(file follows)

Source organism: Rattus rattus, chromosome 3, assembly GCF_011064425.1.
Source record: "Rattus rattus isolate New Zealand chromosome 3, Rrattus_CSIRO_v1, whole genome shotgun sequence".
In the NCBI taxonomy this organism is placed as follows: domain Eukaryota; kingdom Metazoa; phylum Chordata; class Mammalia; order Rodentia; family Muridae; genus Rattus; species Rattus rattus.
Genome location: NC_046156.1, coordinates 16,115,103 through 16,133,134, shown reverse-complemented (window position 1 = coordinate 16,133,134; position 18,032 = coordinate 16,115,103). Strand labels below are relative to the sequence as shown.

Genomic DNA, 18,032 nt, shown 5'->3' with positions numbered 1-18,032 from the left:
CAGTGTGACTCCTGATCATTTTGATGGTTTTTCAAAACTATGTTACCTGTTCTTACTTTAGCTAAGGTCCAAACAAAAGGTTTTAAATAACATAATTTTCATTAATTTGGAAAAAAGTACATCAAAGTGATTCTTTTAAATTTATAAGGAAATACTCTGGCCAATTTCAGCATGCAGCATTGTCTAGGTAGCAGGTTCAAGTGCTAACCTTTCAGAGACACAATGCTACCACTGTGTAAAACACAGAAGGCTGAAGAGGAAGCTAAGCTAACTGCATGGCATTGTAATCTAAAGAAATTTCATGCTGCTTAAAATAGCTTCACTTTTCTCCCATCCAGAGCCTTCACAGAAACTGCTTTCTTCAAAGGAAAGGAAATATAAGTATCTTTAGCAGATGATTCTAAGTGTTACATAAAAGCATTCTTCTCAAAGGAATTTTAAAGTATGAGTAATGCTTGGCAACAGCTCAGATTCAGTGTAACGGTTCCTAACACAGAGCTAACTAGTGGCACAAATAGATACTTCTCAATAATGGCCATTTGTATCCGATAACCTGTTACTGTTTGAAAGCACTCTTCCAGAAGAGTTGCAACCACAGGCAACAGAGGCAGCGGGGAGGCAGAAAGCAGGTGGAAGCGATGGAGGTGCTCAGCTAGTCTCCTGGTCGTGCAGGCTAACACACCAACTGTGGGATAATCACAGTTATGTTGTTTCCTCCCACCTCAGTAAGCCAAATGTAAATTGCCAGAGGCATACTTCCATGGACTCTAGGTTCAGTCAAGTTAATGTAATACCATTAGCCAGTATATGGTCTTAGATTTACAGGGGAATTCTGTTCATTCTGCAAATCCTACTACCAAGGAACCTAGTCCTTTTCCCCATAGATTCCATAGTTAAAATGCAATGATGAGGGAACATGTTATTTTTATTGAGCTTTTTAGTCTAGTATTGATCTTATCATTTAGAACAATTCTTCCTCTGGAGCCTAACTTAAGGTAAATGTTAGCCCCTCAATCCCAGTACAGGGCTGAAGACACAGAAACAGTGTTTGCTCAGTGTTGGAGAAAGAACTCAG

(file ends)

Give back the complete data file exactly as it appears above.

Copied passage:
Source organism: Rattus rattus, chromosome 3, assembly GCF_011064425.1.
Source record: "Rattus rattus isolate New Zealand chromosome 3, Rrattus_CSIRO_v1, whole genome shotgun sequence".
In the NCBI taxonomy this organism is placed as follows: domain Eukaryota; kingdom Metazoa; phylum Chordata; class Mammalia; order Rodentia; family Muridae; genus Rattus; species Rattus rattus.
Genome location: NC_046156.1, coordinates 16,115,103 through 16,133,134, shown reverse-complemented (window position 1 = coordinate 16,133,134; position 18,032 = coordinate 16,115,103). Strand labels below are relative to the sequence as shown.

Genomic DNA, 18,032 nt, shown 5'->3' with positions numbered 1-18,032 from the left:
CAGTGTGACTCCTGATCATTTTGATGGTTTTTCAAAACTATGTTACCTGTTCTTACTTTAGCTAAGGTCCAAACAAAAGGTTTTAAATAACATAATTTTCATTAATTTGGAAAAAAGTACATCAAAGTGATTCTTTTAAATTTATAAGGAAATACTCTGGCCAATTTCAGCATGCAGCATTGTCTAGGTAGCAGGTTCAAGTGCTAACCTTTCAGAGACACAATGCTACCACTGTGTAAAACACAGAAGGCTGAAGAGGAAGCTAAGCTAACTGCATGGCATTGTAATCTAAAGAAATTTCATGCTGCTTAAAATAGCTTCACTTTTCTCCCATCCAGAGCCTTCACAGAAACTGCTTTCTTCAAAGGAAAGGAAATATAAGTATCTTTAGCAGATGATTCTAAGTGTTACATAAAAGCATTCTTCTCAAAGGAATTTTAAAGTATGAGTAATGCTTGGCAACAGCTCAGATTCAGTGTAACGGTTCCTAACACAGAGCTAACTAGTGGCACAAATAGATACTTCTCAATAATGGCCATTTGTATCCGATAACCTGTTACTGTTTGAAAGCACTCTTCCAGAAGAGTTGCAACCACAGGCAACAGAGGCAGCGGGGAGGCAGAAAGCAGGTGGAAGCGATGGAGGTGCTCAGCTAGTCTCCTGGTCGTGCAGGCTAACACACCAACTGTGGGATAATCACAGTTATGTTGTTTCCTCCCACCTCAGTAAGCCAAATGTAAATTGCCAGAGGCATACTTCCATGGACTCTAGGTTCAGTCAAGTTAATGTAATACCATTAGCCAGTATATGGTCTTAGATTTACAGGGGAATTCTGTTCATTCTGCAAATCCTACTACCAAGGAACCTAGTCCTTTTCCCCATAGATTCCATAGTTAAAATGCAATGATGAGGGAACATGTTATTTTTATTGAGCTTTTTAGTCTAGTATTGATCTTATCATTTAGAACAATTCTTCCTCTGGAGCCTAACTTAAGGTAAATGTTAGCCCCTCAATCCCAGTACAGGGCTGAAGACACAGAAACAGTGTTTGCTCAGTGTTGGAGAAAGAACTCAG